Not Even Past is proud to partner with This is Democracy, a groundbreaking podcast that brings together thoughtful voices from different generations to help make sense of current challenges and propose positive steps forward. This is Democracy Reading Lists are designed to accompany the podcast interview and to provide additional, curated readings for anyone interested in the topic under discussion.
For Episode 126 of This is Democracy, Jeremi and Zachary Suri hosted Dr. Vaneesa Cook to discuss the Port Huron Statement, and the shifting ideals of democracy in America.
And the Students for a Democratic Society really wanted to ensure that everyone had the right to vote. But beyond that, they wanted to expand democracy. So that really became a way of life for people. And they talked about democracy as a way of life.Dr. Vaneesa Cook
Listen to the podcast below or access it here.
For further readings on the Port Huron Statement and the shifting ideals of democracy in America, Dr. Vaneesa Cook recommends the following five books.
Vaneesa Cook, Spiritual Socialists Religion and the American Left (Philadelphia: University of Pennsylvania Press, 2019)
“Refuting the common perception that the American left has a religion problem, Vaneesa Cook highlights an important but overlooked intellectual and political tradition that she calls “spiritual socialism.” Spiritual socialists emphasized the social side of socialism and believed the most basic expression of religious values—caring for the sick, tired, hungry, and exploited members of one’s community—created a firm footing for society. Their unorthodox perspective on the spiritual and cultural meaning of socialist principles helped make leftist thought more palatable to Americans, who associated socialism with Soviet atheism and autocracy. In this way, spiritual socialism continually put pressure on liberals, conservatives, and Marxists to address the essential connection between morality and social justice.
Cook tells her story through an eclectic group of activists whose lives and works span the twentieth century. Sherwood Eddy, A. J. Muste, Myles Horton, Dorothy Day, Henry Wallace, Pauli Murray, Staughton Lynd, and Martin Luther King, Jr. spoke and wrote publicly about the connection between religious values and socialism. Equality, cooperation, and peace, they argued, would not develop overnight, and a more humane society would never emerge through top-down legislation. Instead, they believed that the process of their vision of the world had to happen in homes, villages, and cities, from the bottom up.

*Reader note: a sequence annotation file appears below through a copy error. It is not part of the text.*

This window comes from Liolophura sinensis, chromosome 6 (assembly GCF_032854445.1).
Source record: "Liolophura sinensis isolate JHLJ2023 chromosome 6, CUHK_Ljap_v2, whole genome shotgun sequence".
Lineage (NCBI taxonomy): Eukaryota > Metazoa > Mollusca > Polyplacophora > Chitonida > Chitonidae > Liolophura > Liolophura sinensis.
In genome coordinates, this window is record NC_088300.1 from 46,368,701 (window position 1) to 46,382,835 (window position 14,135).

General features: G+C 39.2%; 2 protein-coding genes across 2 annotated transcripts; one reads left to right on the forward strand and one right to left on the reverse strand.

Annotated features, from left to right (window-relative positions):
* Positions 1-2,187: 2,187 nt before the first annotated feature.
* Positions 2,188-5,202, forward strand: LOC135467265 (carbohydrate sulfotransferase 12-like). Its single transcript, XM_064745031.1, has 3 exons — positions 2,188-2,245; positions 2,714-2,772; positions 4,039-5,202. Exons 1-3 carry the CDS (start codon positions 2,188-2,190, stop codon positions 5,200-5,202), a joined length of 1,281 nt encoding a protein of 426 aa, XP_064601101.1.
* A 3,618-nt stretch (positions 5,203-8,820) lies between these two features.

By insisting that people start treating each other better in everyday life, spiritual socialists transformed radical activism from projects of political policy-making to grass-roots organizing. For Cook, contemporary public figures such as Senator Bernie Sanders, Pope Francis, Reverend William Barber, and Cornel West are part of a long-standing tradition that exemplifies how non-Communist socialism has gained traction in American politics.”
James Miller, Democracy is in the Streets: From Port Huron to the Siege of Chicago (Cambridge: Harvard University Press, 1994).
“On June 12, 1962, sixty young student activists drafted a manifesto for their generation, the Port Huron Statement, that ignited a decade of dissent. Democracy Is in the Streets is the definitive history of the major people and ideas that shaped the New Left in America during that turbulent decade. Because the 1960s generation is now moving into positions of power in politics, education, the media, and business, their early history is crucial to our understanding. James Miller, in his new Preface, puts the 1960s and them into a context for our time, claiming that something of value did happen: ‘Most of the large questions raised by that moment of chaotic openness—political questions about the limits of freedom, and cultural questions, too, about the authority of the past and the anarchy of the new—are with us still.'”